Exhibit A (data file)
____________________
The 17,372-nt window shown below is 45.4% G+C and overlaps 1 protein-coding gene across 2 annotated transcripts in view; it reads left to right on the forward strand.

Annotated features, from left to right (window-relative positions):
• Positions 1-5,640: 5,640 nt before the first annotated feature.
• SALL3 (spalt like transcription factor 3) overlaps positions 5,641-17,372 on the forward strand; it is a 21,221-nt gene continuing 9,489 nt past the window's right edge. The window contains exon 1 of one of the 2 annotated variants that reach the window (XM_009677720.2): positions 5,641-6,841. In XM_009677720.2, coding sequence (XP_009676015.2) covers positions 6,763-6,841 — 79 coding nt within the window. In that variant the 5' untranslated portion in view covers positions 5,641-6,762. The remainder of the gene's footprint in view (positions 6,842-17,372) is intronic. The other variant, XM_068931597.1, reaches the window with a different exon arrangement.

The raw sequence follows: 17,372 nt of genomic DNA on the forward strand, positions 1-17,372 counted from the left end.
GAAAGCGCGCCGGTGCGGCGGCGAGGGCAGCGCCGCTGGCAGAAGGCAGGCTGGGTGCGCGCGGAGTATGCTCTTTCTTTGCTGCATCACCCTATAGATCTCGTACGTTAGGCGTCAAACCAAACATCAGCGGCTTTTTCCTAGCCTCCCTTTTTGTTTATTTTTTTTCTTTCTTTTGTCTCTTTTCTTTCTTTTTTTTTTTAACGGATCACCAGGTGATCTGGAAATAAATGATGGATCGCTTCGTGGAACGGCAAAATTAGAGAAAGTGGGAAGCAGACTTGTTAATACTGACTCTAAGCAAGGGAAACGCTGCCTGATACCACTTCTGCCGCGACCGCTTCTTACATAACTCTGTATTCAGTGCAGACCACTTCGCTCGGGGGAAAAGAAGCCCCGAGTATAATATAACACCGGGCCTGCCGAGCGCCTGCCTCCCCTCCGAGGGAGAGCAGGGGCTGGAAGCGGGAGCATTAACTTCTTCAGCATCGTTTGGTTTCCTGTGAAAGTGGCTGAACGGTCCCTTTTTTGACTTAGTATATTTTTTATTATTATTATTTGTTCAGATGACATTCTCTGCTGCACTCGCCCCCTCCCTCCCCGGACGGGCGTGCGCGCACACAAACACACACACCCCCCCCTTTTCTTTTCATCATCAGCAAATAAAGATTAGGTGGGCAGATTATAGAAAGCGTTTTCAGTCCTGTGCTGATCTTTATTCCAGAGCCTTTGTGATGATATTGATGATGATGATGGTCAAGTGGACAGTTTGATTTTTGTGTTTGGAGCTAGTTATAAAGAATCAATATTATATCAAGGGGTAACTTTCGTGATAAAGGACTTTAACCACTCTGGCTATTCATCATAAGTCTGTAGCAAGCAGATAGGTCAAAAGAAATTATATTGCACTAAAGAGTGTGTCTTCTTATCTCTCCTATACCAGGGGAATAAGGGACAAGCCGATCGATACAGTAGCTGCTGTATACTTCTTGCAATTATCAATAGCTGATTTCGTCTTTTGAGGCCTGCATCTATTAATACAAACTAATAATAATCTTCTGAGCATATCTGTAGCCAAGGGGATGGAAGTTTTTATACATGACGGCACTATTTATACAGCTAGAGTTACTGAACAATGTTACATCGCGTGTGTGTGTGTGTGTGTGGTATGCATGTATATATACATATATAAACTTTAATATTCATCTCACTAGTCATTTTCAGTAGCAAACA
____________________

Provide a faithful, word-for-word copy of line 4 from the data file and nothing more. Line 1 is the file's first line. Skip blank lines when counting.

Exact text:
• SALL3 (spalt like transcription factor 3) overlaps positions 5,641-17,372 on the forward strand; it is a 21,221-nt gene continuing 9,489 nt past the window's right edge. The window contains exon 1 of one of the 2 annotated variants that reach the window (XM_009677720.2): positions 5,641-6,841. In XM_009677720.2, coding sequence (XP_009676015.2) covers positions 6,763-6,841 — 79 coding nt within the window. In that variant the 5' untranslated portion in view covers positions 5,641-6,762. The remainder of the gene's footprint in view (positions 6,842-17,372) is intronic. The other variant, XM_068931597.1, reaches the window with a different exon arrangement.